“The avoidance of a big outspread of WannaCry in Hong Kong was one of the excellent things done by HKCERT,” says Edmon Lai, chief digital officer at HKPC.  “We provided all the instructions on what needed to be done to prevent infection.”

One lucky stroke was that WannaCry hit on a weekend in May 2017, giving HKCERT time to identify the steps required to prevent a spread of the ransomware. By the time businesses were booting up their PCs on Monday, they found the alert in their inboxes, complete with a course of action.

A pie graph from the HKCERT 2018 report shows which incidents it faced down in the past year.

Following the incident, as ransomware became a more common threat, HKCERT conducted a Fight Ransomware Campaign, with public education seminars and an intelligence portal accessible via social media. Two years later, the centre is still fighting WannaCry. Its 2018 report says that a 56 per cent rise in malware infection incident reports are due mainly to WannaCry sinkhole detections. The number of bot-WannaCry cases doubled from 1,210 in 2017 to 2,426 in 2018.

In addition to making sure businesses don’t have their data ransomed, HKCERT is also focusing on internet of things (IoT) as smart city technology becomes a priority.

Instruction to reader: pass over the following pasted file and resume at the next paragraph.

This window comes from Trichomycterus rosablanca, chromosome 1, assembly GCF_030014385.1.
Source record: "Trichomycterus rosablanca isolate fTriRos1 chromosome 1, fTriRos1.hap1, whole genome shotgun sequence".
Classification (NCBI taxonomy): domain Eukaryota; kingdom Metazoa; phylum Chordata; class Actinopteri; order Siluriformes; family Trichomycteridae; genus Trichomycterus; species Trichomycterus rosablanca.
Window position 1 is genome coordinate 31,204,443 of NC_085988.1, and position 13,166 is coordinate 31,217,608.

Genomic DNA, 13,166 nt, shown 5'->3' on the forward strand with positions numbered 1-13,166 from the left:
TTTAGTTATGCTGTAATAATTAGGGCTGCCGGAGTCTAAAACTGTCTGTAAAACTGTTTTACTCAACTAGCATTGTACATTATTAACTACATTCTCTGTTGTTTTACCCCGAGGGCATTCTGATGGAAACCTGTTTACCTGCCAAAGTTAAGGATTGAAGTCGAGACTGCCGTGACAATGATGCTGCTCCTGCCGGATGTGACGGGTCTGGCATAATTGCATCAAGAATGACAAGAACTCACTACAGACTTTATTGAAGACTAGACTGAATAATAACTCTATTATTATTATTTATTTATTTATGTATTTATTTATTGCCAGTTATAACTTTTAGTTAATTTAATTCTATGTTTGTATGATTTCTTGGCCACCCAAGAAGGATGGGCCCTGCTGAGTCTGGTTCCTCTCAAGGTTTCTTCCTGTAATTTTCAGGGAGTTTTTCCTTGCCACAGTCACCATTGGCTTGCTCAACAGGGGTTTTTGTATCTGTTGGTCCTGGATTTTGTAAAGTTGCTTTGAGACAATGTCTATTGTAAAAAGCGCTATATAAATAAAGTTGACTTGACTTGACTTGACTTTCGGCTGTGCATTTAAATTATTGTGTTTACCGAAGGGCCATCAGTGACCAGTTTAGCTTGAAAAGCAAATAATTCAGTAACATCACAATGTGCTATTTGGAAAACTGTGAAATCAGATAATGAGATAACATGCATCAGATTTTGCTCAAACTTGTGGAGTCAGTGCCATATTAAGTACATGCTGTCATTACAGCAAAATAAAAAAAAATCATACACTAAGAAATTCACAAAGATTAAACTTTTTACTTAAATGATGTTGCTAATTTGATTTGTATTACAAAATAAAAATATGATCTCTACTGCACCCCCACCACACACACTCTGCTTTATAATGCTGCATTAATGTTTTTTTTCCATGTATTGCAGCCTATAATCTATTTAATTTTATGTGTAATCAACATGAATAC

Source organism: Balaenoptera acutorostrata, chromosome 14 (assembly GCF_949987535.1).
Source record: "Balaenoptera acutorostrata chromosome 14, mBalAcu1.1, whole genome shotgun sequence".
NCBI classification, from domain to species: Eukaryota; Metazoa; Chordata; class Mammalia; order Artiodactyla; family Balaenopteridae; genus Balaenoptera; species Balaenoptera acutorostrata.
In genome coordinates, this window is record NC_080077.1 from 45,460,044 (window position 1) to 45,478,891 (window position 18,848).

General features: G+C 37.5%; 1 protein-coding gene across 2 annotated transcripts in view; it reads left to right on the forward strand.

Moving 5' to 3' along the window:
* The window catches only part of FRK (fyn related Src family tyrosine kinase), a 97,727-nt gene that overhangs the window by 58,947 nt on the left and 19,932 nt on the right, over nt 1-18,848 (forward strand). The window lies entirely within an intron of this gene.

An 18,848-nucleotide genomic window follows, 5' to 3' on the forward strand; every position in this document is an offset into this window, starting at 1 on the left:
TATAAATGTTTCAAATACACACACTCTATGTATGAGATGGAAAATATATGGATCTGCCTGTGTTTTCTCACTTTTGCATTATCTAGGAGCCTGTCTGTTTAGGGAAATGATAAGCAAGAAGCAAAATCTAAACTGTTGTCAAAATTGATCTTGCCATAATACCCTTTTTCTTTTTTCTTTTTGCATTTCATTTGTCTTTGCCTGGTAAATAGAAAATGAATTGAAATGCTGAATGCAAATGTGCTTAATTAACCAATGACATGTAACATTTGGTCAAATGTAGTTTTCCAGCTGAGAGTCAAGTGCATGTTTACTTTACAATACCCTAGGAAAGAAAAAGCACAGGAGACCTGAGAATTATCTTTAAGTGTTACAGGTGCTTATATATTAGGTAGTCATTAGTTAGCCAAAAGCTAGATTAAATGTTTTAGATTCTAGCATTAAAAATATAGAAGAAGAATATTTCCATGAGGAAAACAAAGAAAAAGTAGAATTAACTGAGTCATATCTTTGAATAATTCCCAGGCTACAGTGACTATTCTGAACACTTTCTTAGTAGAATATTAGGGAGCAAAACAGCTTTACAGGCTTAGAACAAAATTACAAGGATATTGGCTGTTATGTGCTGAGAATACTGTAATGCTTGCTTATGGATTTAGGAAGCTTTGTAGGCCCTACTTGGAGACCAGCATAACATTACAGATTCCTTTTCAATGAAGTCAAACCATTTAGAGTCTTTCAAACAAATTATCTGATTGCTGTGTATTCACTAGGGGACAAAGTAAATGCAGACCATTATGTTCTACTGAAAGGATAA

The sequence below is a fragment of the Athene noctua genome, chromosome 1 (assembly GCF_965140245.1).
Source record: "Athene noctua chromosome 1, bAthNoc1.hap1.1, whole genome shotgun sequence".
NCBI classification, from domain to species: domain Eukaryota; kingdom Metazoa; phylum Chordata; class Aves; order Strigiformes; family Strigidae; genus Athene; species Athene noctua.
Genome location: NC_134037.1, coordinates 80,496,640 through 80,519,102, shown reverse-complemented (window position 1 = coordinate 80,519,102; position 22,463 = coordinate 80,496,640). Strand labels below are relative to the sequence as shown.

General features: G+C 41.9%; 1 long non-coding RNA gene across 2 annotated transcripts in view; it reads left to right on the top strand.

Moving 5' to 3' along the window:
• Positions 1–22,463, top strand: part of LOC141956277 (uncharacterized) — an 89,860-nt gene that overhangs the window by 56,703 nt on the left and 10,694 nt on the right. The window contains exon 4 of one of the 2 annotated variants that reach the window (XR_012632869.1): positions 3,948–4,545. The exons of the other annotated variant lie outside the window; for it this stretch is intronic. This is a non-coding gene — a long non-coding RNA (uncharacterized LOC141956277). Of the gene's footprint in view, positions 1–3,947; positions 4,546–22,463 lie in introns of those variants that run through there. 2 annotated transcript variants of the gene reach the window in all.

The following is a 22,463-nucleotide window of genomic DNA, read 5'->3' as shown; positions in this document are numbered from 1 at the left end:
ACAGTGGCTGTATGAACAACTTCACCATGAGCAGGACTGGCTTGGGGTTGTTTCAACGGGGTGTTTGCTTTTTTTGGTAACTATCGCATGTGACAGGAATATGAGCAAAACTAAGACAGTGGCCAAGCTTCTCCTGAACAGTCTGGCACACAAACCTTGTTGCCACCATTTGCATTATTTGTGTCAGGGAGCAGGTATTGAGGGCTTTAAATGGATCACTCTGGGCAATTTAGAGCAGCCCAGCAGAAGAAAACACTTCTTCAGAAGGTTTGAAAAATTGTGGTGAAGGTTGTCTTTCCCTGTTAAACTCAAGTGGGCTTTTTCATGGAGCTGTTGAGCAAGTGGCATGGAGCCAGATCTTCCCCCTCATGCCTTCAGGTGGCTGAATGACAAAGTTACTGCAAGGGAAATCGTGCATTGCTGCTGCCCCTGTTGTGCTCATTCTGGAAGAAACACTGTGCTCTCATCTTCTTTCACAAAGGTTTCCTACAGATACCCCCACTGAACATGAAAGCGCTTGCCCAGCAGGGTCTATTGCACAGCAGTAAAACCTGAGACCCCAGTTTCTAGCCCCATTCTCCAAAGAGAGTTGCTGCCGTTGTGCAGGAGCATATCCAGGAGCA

“A lot of the time, the weakest link is a camera, or a light bulb connected to the network,” Lai says. “You think it’s low risk, but it’s actually an entry point for hackers.”

While those in the Hong Kong government point to China’s “one country, two systems” approach, giving Hong Kong independence within China’s sovereign territory, it’s hard to not look at Hong Kong’s smart city efforts in the broader picture of what’s happening in China. At the Internet Economy Summit in April, David Aikman, the chief representative officer of greater China for the World Economic Forum said that the country has 600 smart city projects running right now. As the rising economic power is set to become one of the most important players in the fourth industrial revolution, he says that sometimes the innovation taking place in China is outpacing ethical norms.

“We’re moving towards a world that is multi-conceptual, in which the major powers have different ideas about how technologies should be governed,” he says.

To foster strategic collaboration in that world, international coordination is the bare minimum, he says.

Perhaps Hong Kong, which bills itself as China’s international city, and which has crafted a smart city plan in a way that acknowledges personal privacy rights in data governance frameworks, can play a role in bridging the worldviews between the east and the west.

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Jim Love, Chief Content Officer, IT World Canada

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Brian Jackson
Brian Jacksonhttp://www.itbusiness.ca/
Former editorial director of IT World Canada. Current research director at Info-Tech